Friday, December 02, 2005

The Death Penalty

With the nation's 1000th execution (since its reinstatement, or some such) past, I learned about Tookie, a man also sentenced to be executed. He's apparently a founder of the Crips, an original gangster. He's since convincingly become a changed man, so should he still be executed? It seems like he can do so much good if allowed to live.

I was born in Texas, but moved when I was 8, so maybe that doesn't have so much to do with anything. Either way, I'm also a big believer in an eye for an eye. I believe that if you commit a crime (assuming that it is also a wrong), you should be punished for it in a manner befitting.

So then, the matter comes to redemption. While Tookie may be contrite, on a personal level, if I were a victim, I would certainly want to see him executed. That is, he would be beyond redemption. On a societal level, allowing him to live may allow him to undo some of the harm he's done. I suppose he could go to gang infested areas and make speeches in middle schools.

I really don't like the idea of a generally bad person going on to live a successful life. I suppose I could be fine with letting him go if all the proceeds from his life (books, speaking tours, personal property, etc...) were to be property of the state, effectively living a non-profit life. His penitence for his past crimes would be bettering society. In many ways, he wouldn't be a free man, but for his past crimes, I don't think can ever be free, if only in his own mind, if he is truly contrite.

2 comments:

Deals On Wheels said...

Death penalty is tricky. Personally, I've always thought that death (as in execution) was an easy way out. I'd rather have someone be sentenced to life in prison - where they would have to spend every single waking moment of the rest of their life, thinking about what they did (and paying for it that way). The rest of your life is a LONG time. Having no chance of parole, no chance of freedom - that is almost a kind of living death, in a way.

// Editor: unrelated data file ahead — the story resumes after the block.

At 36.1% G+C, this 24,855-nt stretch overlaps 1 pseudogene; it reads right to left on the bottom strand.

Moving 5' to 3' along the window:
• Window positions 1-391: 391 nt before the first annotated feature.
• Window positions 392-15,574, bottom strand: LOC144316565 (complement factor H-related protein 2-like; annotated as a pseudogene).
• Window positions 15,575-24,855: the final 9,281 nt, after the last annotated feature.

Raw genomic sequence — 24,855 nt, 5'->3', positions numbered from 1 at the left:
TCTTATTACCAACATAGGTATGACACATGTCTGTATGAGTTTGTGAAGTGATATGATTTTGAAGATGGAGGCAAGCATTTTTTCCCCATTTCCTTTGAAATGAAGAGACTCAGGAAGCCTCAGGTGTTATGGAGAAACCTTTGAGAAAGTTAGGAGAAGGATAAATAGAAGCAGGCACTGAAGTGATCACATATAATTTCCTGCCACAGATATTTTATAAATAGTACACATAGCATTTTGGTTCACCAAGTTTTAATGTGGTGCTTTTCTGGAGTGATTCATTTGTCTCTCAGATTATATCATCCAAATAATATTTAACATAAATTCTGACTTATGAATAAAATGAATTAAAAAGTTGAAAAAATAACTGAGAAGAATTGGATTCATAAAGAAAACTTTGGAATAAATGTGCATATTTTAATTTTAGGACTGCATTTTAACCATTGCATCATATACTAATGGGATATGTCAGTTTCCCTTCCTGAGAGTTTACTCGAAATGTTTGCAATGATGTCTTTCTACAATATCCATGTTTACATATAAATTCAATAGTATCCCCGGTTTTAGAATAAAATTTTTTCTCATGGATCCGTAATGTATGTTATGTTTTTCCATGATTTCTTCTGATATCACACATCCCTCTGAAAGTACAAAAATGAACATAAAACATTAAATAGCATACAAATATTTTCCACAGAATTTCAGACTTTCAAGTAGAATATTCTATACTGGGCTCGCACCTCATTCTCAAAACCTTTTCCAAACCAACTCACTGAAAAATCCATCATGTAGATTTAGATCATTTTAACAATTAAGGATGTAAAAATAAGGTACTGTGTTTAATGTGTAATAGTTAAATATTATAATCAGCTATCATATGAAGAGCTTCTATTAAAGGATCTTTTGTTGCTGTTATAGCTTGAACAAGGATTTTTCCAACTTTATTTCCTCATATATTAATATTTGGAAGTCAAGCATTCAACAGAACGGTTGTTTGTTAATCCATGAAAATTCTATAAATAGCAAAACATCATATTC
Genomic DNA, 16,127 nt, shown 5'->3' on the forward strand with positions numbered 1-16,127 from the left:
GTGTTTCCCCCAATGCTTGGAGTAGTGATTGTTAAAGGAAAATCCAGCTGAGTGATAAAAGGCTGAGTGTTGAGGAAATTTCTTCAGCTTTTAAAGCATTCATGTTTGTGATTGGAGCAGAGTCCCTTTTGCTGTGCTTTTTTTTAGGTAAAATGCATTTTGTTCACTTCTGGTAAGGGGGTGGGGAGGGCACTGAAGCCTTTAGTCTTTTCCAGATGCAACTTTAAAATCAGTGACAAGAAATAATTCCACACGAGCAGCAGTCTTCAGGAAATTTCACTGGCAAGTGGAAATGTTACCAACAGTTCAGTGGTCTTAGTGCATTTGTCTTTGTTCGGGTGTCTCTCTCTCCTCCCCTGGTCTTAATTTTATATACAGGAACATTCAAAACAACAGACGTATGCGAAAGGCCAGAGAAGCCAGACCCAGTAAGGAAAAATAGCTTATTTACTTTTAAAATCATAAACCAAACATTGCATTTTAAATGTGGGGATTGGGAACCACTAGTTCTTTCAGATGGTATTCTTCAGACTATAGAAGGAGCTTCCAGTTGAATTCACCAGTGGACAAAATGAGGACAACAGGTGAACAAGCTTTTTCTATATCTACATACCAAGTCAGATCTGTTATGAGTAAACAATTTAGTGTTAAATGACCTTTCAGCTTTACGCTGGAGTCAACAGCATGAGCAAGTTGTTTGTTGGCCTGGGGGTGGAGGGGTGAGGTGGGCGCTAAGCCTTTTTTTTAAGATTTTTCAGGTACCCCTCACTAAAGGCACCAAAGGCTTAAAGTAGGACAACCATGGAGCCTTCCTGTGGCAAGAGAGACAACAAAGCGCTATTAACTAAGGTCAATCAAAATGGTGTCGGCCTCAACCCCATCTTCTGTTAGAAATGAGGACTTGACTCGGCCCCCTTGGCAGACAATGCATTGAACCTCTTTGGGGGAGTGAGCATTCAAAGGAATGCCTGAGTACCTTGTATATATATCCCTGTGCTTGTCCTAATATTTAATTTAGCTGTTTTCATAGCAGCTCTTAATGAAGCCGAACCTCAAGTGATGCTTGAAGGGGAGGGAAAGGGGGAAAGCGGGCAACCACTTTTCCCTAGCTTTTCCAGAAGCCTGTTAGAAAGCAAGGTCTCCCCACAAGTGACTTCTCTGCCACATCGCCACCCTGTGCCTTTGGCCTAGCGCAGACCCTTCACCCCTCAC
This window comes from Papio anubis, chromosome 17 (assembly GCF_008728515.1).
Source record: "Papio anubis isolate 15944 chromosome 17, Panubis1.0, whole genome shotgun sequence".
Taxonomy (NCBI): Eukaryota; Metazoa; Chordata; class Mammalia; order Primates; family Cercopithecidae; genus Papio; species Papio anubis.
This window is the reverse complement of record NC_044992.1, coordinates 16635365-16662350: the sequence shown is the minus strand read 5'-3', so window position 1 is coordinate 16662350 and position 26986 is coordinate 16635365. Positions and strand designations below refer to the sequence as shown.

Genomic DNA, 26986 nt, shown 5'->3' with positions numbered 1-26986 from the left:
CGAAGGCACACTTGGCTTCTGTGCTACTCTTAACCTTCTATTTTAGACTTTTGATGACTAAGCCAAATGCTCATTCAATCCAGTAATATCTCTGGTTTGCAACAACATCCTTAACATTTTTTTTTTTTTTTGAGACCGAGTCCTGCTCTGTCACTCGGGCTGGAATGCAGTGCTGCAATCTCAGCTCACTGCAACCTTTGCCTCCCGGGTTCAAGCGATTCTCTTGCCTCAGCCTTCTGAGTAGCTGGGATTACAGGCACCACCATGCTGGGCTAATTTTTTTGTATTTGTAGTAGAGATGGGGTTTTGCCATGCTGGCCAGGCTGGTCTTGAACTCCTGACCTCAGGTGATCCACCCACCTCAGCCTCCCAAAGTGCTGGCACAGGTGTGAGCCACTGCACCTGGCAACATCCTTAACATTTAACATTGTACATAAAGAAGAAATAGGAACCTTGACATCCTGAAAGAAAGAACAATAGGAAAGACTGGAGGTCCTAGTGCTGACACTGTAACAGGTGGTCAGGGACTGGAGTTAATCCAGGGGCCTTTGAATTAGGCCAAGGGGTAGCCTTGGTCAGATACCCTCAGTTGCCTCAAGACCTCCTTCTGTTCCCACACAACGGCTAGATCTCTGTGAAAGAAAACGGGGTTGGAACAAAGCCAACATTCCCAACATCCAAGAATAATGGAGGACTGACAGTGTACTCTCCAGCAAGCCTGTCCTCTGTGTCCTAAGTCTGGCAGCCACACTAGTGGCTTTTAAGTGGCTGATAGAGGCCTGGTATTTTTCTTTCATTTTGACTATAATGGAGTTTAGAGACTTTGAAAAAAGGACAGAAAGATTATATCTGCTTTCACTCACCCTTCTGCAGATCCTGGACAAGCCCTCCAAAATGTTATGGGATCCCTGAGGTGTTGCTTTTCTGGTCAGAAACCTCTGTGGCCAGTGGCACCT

Of course, it is probably impossible to truly imagine how you would feel about something like the death penalty, until someone commits a crime against a friend or love one that would deserve it.

Interesting topic, though.

Gabe said...

Of course I'm no expert, but I suppose the death penalty serves several purposes, some of which are questionable. There is the deterrent aspect, which probably doesn't factor into passionate crimes, but may in calculated ones. There is the separation of a person supposedly beyond redemption from society. And there is the vengeance aspect.

Rewatching Batman Begins the other day, Rachel says, "Justice is about promoting harmony. Revenge is just about you making yourself feel better." But really, the justice system may serve to avenge rather than allow revenge. "Promoting harmony" is really another way of saying "establishing order", which has really got to be dependent on the society being addressed.

I think it would be fitting to allow the people directly affected by the crime to decide the punishment (within the bounds of cruel and unusual limitations).